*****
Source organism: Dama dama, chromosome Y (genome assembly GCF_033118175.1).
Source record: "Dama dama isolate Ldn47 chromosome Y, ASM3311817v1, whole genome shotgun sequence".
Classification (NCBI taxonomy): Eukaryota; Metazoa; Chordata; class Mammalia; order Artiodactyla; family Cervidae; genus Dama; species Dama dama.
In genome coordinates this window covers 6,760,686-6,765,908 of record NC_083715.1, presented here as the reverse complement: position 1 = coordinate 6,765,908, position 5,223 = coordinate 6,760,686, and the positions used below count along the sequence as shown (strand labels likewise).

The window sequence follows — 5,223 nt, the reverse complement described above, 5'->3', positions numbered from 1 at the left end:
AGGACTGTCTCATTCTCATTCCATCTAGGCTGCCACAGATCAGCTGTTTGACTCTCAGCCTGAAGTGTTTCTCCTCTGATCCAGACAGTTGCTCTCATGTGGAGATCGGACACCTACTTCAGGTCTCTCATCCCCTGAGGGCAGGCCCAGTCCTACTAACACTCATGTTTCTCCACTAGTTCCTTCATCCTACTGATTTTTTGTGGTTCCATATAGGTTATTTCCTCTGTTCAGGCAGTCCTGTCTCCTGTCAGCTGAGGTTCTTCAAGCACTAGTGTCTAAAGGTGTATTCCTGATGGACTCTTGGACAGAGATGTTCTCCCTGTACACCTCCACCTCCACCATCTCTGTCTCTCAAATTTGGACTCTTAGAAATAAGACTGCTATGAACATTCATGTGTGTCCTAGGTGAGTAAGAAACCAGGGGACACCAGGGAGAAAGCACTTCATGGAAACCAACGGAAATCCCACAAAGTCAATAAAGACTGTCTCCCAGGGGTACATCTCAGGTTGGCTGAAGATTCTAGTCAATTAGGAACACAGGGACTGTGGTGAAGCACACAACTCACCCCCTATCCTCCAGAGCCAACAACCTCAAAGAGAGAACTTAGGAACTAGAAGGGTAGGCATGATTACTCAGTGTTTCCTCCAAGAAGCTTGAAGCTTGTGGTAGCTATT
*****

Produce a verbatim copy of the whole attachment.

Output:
Source organism: Dama dama, chromosome Y (genome assembly GCF_033118175.1).
Source record: "Dama dama isolate Ldn47 chromosome Y, ASM3311817v1, whole genome shotgun sequence".
Classification (NCBI taxonomy): Eukaryota; Metazoa; Chordata; class Mammalia; order Artiodactyla; family Cervidae; genus Dama; species Dama dama.
In genome coordinates this window covers 6,760,686-6,765,908 of record NC_083715.1, presented here as the reverse complement: position 1 = coordinate 6,765,908, position 5,223 = coordinate 6,760,686, and the positions used below count along the sequence as shown (strand labels likewise).

The window sequence follows — 5,223 nt, the reverse complement described above, 5'->3', positions numbered from 1 at the left end:
AGGACTGTCTCATTCTCATTCCATCTAGGCTGCCACAGATCAGCTGTTTGACTCTCAGCCTGAAGTGTTTCTCCTCTGATCCAGACAGTTGCTCTCATGTGGAGATCGGACACCTACTTCAGGTCTCTCATCCCCTGAGGGCAGGCCCAGTCCTACTAACACTCATGTTTCTCCACTAGTTCCTTCATCCTACTGATTTTTTGTGGTTCCATATAGGTTATTTCCTCTGTTCAGGCAGTCCTGTCTCCTGTCAGCTGAGGTTCTTCAAGCACTAGTGTCTAAAGGTGTATTCCTGATGGACTCTTGGACAGAGATGTTCTCCCTGTACACCTCCACCTCCACCATCTCTGTCTCTCAAATTTGGACTCTTAGAAATAAGACTGCTATGAACATTCATGTGTGTCCTAGGTGAGTAAGAAACCAGGGGACACCAGGGAGAAAGCACTTCATGGAAACCAACGGAAATCCCACAAAGTCAATAAAGACTGTCTCCCAGGGGTACATCTCAGGTTGGCTGAAGATTCTAGTCAATTAGGAACACAGGGACTGTGGTGAAGCACACAACTCACCCCCTATCCTCCAGAGCCAACAACCTCAAAGAGAGAACTTAGGAACTAGAAGGGTAGGCATGATTACTCAGTGTTTCCTCCAAGAAGCTTGAAGCTTGTGGTAGCTATT